Mrs. Rajavi discussed the expansion of the Justice for the Victims of the 1988 Massacre movement among Iranians and human rights advocates from around the world. Urging the UN Human Rights Council and the UN High Commissioner for Human Rights to launch an international commission of inquiry to investigate this crime, Mrs. Rajavi emphasized, “How the international community approaches this genocide and this crime against humanity is a litmus test of its adherence to the principles of human rights. The prosecution and punishment of the perpetrators and masterminds of the 1988 massacre are the inalienable rights of human society, the people of Iran, and the PMOI (MEK).” She also asked the UN Security Council to prosecute the perpetrators of this crime against humanity, many of whom presently serve in the leadership of the regime.
Admissions to this crime were made by some of the officials in reaction to the campaign calling for justice.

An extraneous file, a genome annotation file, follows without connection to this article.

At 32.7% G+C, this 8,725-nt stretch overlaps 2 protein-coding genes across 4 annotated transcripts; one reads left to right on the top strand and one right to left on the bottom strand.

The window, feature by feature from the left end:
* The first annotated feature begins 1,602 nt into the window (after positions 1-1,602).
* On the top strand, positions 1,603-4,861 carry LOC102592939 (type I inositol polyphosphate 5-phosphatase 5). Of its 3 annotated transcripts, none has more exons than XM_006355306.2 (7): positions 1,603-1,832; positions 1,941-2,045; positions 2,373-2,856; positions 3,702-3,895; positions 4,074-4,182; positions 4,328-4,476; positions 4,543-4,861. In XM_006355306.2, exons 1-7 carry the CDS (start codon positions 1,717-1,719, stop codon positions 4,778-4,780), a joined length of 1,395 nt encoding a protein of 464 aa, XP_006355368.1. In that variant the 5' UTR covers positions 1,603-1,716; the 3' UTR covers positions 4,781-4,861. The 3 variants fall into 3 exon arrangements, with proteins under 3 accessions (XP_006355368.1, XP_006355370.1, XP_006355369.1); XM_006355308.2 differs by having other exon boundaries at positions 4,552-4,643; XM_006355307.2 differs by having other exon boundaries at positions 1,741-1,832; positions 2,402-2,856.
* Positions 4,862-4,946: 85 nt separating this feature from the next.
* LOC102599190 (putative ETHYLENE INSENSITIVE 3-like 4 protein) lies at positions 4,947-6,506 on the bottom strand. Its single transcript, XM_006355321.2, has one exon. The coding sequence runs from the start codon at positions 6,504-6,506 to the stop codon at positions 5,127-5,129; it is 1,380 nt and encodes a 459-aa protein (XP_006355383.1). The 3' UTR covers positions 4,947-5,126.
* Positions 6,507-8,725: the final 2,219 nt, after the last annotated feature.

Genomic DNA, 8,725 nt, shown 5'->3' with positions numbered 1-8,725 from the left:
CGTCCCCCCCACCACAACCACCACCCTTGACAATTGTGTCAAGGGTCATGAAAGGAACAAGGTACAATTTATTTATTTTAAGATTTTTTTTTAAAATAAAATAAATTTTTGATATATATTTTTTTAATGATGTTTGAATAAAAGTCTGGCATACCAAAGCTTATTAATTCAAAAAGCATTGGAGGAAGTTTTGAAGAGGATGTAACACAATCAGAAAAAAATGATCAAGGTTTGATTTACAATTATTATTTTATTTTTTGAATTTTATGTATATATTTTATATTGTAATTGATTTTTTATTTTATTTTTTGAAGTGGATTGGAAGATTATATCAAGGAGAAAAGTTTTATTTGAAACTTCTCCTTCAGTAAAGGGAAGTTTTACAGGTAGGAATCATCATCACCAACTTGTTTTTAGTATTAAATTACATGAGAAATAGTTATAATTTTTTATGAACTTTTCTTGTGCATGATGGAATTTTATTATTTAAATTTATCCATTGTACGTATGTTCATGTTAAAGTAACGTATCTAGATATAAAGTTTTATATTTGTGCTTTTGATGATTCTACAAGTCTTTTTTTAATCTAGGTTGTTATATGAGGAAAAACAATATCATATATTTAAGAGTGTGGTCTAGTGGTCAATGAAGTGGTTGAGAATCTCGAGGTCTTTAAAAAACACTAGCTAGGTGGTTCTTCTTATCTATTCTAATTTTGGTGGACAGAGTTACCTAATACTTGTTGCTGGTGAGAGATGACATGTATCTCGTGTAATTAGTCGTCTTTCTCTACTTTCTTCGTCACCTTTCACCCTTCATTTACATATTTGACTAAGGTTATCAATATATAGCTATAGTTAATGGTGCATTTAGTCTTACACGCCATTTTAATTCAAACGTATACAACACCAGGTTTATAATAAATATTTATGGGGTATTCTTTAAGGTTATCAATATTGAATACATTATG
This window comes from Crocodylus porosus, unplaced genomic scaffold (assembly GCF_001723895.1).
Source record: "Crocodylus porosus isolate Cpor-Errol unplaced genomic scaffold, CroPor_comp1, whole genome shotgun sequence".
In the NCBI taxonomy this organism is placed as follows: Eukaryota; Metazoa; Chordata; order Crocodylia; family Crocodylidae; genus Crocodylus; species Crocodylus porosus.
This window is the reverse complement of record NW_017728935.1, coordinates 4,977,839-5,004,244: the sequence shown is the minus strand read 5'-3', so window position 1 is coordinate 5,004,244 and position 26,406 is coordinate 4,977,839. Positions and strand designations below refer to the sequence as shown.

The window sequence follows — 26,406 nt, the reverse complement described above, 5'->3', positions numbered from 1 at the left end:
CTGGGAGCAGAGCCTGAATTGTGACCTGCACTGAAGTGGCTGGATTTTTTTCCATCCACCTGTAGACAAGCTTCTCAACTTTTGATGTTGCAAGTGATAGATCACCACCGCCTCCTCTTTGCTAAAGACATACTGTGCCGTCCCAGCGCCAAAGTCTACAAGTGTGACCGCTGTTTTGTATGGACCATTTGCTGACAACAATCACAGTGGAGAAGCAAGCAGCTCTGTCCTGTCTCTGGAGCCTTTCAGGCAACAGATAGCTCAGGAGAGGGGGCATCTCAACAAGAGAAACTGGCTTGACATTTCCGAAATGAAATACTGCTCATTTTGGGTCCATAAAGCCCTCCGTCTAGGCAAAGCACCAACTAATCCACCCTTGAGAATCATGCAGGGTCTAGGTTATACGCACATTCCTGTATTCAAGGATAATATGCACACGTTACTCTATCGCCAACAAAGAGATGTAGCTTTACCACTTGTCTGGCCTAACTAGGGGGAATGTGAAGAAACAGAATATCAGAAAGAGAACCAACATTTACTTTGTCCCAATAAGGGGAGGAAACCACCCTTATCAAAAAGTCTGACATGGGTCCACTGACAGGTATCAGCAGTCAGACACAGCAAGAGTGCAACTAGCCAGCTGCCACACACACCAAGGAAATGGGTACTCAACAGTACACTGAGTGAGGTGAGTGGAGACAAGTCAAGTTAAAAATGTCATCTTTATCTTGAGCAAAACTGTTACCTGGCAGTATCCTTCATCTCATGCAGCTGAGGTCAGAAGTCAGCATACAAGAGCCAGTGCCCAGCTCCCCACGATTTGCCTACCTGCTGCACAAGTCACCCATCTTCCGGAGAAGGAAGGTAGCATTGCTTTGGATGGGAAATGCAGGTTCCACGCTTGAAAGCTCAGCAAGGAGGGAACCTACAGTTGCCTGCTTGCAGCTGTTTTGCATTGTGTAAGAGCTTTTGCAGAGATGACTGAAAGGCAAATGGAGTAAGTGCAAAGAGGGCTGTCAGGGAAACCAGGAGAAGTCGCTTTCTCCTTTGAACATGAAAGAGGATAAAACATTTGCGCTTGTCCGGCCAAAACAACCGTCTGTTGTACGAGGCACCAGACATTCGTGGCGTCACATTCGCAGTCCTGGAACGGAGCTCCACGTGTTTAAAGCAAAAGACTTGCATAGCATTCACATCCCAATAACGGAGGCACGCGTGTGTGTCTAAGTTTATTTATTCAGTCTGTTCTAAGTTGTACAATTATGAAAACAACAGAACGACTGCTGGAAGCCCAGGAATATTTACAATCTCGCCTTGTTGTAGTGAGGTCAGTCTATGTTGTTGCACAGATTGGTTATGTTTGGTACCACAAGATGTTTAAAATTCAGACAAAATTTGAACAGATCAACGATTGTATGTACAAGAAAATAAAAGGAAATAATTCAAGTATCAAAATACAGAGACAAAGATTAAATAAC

Political and human rights personalities addressed the attendees, including Ms. Kerry Kennedy, daughter of the late Senator Robert Kennedy and President of the Robert F. Kennedy Human Rights Foundation; Mr. Mariano Rabino, member of the foreign affairs and human rights committees of the Parliament of Italy; Senator Pietro Liuzzi, member of the cultural and EU policy committees of the Italian Senate; Ms. Ingrid Betancourt, former senator from Columbia; and Mr. Tahar Boumedra, former director of the Human Rights Office of UNAMI.
In regards to the growth of the campaign calling for justice, Mrs. Rajavi said, “This movement made the regime to break its three decades of silence and try to justify this massive slaughter. A number of the regime’s most disgraced murderers tried to defend the massacre. This campaign also defeated Khamenei’s major political investment in Ebrahim Raisi, a member of the Death Commission in the 1988 massacre, to become president.”